This tutorial was created using ANSYS 7.0 to solve a simple 2D Truss problem. This is the first of four introductory ANSYS tutorials.

Determine the nodal deflections, reaction forces, and stress for the truss system shown below (E = 200GPa, A = 3250mm2).

Truss Bridge Geometry

(Modified from Chandrupatla & Belegunda, Introduction to Finite Elements in Engineering, p.123)

  1. Give the Simplified Version a Title (such as 'Bridge Truss Tutorial').

    In the Utility menu bar select File > Change Title:

    ANSYS/ResearchFS Utility Menu

    The following window will appear:

    Change Title

    Enter the title and click 'OK'. This title will appear in the bottom left corner of the 'Graphics' Window once you begin. Note: to get the title to appear immediately, select Utility Menu > Plot > Replot

  2. Enter Keypoints

    The overall geometry is defined in ANSYS using keypoints which specify various principal coordinates to define the body. For this example, these keypoints are the ends of each truss.

    • We are going to define 7 keypoints for the simplified structure as given in the following table
      x y
      (these keypoints are depicted by numbers in the above figure)

    • From the 'ANSYS Main Menu' select:
      Preprocessor > Modeling > Create > Keypoints > In Active CS

      ANSYS Main Menu

      The following window will then appear:

    • To define the first keypoint which has the coordinates x = 0 and y = 0:
      Enter keypoint number 1 in the appropriate box, and enter the x,y coordinates: 0, 0 in their appropriate boxes (as shown above).
      Click 'Apply' to accept what you have typed.

    • Enter the remaining keypoints using the same method.

      Note: When entering the final data point, click on 'OK' to indicate that you are finished entering keypoints. If you first press 'Apply' and then 'OK' for the final keypoint, you will have defined it twice!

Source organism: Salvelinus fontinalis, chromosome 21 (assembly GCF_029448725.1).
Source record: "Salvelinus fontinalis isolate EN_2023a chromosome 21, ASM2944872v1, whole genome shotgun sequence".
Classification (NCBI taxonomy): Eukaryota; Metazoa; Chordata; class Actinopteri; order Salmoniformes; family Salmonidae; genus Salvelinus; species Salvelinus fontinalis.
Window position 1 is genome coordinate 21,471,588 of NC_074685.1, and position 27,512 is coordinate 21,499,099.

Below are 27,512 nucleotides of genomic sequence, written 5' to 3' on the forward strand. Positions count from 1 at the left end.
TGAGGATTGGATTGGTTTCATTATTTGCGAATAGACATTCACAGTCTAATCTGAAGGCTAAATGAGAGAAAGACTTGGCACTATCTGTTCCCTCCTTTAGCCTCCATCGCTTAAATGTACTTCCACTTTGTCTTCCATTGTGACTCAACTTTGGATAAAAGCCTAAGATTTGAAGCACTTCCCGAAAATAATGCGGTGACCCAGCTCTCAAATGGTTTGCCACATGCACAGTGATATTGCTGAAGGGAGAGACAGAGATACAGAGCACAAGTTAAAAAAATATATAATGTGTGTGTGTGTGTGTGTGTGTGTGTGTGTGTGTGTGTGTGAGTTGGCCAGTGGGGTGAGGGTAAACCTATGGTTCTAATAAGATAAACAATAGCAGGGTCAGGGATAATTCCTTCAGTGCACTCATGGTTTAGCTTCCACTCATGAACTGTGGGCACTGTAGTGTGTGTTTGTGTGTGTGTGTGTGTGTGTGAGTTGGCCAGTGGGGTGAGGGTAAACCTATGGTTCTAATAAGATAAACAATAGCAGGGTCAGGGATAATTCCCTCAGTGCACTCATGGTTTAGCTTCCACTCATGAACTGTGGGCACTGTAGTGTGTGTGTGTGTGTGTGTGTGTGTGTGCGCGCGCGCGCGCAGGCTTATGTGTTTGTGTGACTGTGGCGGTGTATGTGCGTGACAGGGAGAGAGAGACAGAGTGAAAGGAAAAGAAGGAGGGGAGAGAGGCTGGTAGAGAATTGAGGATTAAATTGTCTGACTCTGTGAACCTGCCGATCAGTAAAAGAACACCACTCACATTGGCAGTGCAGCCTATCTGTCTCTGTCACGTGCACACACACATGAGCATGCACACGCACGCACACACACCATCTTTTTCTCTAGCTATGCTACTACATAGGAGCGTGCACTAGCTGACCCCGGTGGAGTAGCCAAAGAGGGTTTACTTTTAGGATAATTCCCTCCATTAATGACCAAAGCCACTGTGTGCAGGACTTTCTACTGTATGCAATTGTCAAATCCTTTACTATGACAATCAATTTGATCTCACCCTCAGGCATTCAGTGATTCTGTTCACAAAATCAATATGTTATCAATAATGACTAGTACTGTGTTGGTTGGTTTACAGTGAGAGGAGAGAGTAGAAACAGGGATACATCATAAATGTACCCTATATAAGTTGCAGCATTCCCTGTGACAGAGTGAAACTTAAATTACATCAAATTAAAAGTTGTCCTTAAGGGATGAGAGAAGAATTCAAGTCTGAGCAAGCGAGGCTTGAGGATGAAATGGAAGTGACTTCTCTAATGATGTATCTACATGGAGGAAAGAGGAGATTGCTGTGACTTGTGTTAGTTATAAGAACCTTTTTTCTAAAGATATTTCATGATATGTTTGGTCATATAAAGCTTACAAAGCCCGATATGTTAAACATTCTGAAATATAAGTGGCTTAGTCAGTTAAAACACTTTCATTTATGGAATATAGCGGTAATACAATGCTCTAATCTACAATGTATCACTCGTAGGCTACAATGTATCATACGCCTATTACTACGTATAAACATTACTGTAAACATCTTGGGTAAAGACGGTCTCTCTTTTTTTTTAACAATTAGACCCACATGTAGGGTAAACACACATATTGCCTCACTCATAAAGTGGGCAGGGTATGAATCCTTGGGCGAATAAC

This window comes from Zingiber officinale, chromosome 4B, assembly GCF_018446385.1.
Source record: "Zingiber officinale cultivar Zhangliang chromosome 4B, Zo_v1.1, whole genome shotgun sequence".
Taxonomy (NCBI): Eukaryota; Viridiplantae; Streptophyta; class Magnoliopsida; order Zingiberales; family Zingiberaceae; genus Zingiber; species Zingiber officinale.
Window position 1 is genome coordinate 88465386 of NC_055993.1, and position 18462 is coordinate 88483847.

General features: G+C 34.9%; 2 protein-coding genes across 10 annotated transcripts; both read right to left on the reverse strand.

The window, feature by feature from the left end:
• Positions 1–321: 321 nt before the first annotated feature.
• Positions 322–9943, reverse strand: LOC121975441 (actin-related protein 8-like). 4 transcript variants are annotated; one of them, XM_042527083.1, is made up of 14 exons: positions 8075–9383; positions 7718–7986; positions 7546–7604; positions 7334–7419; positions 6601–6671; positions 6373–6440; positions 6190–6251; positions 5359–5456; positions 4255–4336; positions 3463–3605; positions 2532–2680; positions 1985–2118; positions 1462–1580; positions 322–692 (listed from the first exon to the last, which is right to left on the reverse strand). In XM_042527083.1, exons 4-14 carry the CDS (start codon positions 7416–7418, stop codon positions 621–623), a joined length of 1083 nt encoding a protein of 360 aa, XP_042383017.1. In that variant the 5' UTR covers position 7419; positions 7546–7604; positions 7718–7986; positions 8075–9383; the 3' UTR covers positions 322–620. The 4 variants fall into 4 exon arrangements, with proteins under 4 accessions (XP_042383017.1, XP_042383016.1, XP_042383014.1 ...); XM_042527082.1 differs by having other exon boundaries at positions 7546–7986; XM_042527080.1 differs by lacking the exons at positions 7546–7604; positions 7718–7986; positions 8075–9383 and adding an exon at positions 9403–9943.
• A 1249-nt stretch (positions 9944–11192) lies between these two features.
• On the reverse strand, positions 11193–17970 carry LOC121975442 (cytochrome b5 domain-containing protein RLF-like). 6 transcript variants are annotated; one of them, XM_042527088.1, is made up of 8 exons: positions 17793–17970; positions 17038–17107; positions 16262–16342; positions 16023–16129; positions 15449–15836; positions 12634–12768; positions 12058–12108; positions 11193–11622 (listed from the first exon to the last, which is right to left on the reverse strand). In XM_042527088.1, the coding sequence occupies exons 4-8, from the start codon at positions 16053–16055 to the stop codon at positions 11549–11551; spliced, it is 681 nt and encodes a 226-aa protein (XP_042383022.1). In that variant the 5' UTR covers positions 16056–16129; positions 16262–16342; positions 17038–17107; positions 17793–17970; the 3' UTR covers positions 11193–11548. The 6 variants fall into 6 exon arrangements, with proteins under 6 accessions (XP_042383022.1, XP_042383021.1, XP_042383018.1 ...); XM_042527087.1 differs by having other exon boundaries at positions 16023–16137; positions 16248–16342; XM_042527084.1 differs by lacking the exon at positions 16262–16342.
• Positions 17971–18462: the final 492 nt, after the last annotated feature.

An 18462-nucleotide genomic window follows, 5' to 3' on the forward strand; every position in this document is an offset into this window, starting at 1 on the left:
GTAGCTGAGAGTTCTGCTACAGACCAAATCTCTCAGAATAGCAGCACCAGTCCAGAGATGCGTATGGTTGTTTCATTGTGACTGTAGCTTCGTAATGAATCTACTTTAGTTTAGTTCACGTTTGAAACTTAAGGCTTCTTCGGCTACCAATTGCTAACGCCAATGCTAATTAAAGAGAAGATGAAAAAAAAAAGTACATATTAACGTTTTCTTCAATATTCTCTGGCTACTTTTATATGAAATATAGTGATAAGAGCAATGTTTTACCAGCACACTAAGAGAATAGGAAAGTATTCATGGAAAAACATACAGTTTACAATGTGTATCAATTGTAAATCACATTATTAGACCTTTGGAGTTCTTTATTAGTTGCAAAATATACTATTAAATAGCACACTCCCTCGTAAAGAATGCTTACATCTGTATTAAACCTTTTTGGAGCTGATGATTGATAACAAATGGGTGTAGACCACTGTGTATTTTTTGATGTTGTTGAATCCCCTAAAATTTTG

If you did press 'Apply' for the final point, simply press 'Cancel' to close this dialog box.

    Note the units of measure (ie mm) were not specified. It is the responsibility of the user to ensure that a consistent set of units are used for the problem; thus making any conversions where necessary.

    Correcting Mistakes
    When defining keypoints, lines, areas, volumes, elements, constraints and loads you are bound to make mistakes. Fortunately these are easily corrected so that you don't need to begin from scratch every time an error is made! Every 'Create' menu for generating these various entities also has a corresponding 'Delete' menu for fixing things up.

  3. Form Lines
  4. The keypoints must now be connected

    We will use the mouse to select the keypoints to form the lines.

    Disappearing Lines
    Please note that any lines you have created may 'disappear' throughout your analysis. However, they have most likely NOT been deleted. If this occurs at any time from the Utility Menu select:

    Plot > Lines

  5. Define the Type of Element
  6. It is now necessary to create elements. This is called 'meshing'. ANSYS first needs to know what kind of elements to use for our problem:

  7. Define Geometric Properties
  8. We now need to specify geometric properties for our elements:

  9. Element Material Properties
  10. You then need to specify material properties: